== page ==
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03/30/87 Mchenry County Landfill, v. the Environmental

March 30, 1987








506 N.E.2d 372, 154 Ill. App. 3d 89, 106 Ill. Dec. 665 1987.IL.390

Appeal from the Circuit Court of McHenry County; the Hon. Roland A. Hermann, Judge, presiding; and petition for review of order of Pollution Control Board.


JUSTICE UNVERZAGT delivered the opinion of the court. HOPF and DUNN, JJ., concur.


These two appeals, consolidated for opinion, involve plaintiff's attempts to gain site location approval for a new sanitary landfill in McHenry County pursuant to the provisions of the Environmental Protection Act (hereinafter designated the Act) (Ill. Rev. Stat. 1983, ch. 111 1/2, par. 1039.2). We begin by reviewing the somewhat complicated case history.

Plaintiff, McHenry County Landfill, Inc. (hereinafter designated Landfill), filed its initial request for site approval with McHenry County on November 27, 1984. In January and February 1985, the McHenry County board held hearings to determine the suitability of the site under the six criteria set out in the Act (Ill. Rev. Stat. 1983, ch. 111 1/2, par. 1039.2). The board denied the request, finding that plaintiff had established only three of the six criteria. Landfill then petitioned the Pollution Control Board (hereinafter designated the PCB) to review that decision as provided by section 40.1 of the Act (Ill. Rev. Stat. 1983, ch. 111 1/2, par. 1040.1). Cross-appeals were filed by Arthur T. McIntosh & Company, the Landfill Emergency Action Committee, the villages of Lakewood and Huntley and several others who participated in the county hearing (hereinafter referred to as the objectors) to challenge the board's Conclusion that three of the criteria had been met. The PCB determined that the county board improperly required Landfill to establish by the manifest weight of the evidence that its site met the statutory criteria, rather than using the appropriate preponderance of the evidence standard. The PCB concluded that, because the decision was not rendered under the correct standard, it had "no proper subject for review before it." It remanded to the county board, directing that it apply the correct standard but noting that it need not hold a new hearing. On October 15, 1985, the county board took a new vote and reaffirmed its first order, concluding that it had in fact applied the preponderance of the evidence standard in reaching that original decision.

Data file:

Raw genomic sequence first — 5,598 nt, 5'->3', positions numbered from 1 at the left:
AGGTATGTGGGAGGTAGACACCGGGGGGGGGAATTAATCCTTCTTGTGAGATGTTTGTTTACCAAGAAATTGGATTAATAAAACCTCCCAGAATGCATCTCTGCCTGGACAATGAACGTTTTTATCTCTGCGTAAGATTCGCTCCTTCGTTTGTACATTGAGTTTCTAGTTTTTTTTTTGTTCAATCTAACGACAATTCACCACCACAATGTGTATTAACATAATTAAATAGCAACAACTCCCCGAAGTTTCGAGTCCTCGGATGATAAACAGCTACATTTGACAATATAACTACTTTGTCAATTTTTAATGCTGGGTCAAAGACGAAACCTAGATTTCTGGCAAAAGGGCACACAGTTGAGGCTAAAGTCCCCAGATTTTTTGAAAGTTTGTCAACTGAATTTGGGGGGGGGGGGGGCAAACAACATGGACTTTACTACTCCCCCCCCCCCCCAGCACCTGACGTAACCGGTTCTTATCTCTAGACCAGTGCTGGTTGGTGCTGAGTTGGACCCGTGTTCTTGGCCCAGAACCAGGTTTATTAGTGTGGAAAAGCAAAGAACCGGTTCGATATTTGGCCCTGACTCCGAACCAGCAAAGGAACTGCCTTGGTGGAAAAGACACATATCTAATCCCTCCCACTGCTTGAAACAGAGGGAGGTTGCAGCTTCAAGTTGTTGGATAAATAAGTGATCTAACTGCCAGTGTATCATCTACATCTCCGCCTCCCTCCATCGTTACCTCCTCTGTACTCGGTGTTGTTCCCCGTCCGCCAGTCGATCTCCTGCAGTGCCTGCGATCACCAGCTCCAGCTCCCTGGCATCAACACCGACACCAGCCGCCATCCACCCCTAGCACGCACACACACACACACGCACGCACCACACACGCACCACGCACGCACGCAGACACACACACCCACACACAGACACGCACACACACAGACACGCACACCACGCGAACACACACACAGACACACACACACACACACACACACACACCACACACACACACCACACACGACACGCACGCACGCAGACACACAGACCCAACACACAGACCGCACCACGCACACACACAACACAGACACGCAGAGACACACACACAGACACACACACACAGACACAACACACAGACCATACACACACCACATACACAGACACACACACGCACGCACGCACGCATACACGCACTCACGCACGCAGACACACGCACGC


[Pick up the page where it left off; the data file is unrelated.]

Following the county board's second decision, Landfill submitted a statement to the Environmental Protection Agency (hereinafter the EPA) requesting that it issue Landfill a permit to develop the site, claiming that it had been approved by operation of law because the PCB had not followed the mandatory procedures set out in the Act (Ill. Rev. Stat. 1985, ch. 111 1/2, par. 1040.1) and because the county board had not taken "final action" within 120 days of the initial filing (Ill. Rev. Stat. 1983, ch. 111 1/2, par. 1039.2). However, Landfill also appealed the county board's second decision to the PCB. The EPA informed Landfill that it would not issue a permit absent an order from the PCB or a court of law.

On January 13, 1986, Landfill filed a declaratory action in the circuit court of McHenry County requesting that it stay the PCB proceedings and issue a declaratory judgment finding site approval by operation of law. The suit named the EPA, the PCB, and McHenry County as defendants. The trial court dismissed Landfill's action for failure to exhaust administrative remedies and lack of subject matter jurisdiction. The first of the two actions this opinion addresses, case No. 86 -- 265, is Landfill's appeal of that dismissal.

Following the trial court's dismissal, Landfill filed a motion with the PCB requesting that it declare that the site had been approved by operation of law for the same reasons raised in the trial court. On March 14, 1986, the PCB denied Landfill's motion and affirmed the county board's denial of site approval, but found that a fourth criterion had been met. Landfill appealed the PCB decision directly to this court as permitted by section 41 of the Act (Ill. Rev. Stat. 1985, ch. 111 1/2, par. 1041). That appeal names the PCB, McHenry County, and the objectors as defendants. The appeal, along with the objectors' cross-appeals, is case number 86-369, the second of the two appeals currently before this court. I

The first issue we must address is whether this court should review the dismissal of a declaratory action (case No. 86 --265) when a second appeal which directly addresses the substantive issues involved in the declaratory action is currently pending. One of the objectors, Arthur T. McIntosh & Company (in a motion to dismiss which we have taken with this case), and the appellees argue that case No. 86-265 should be dismissed as moot. We agree.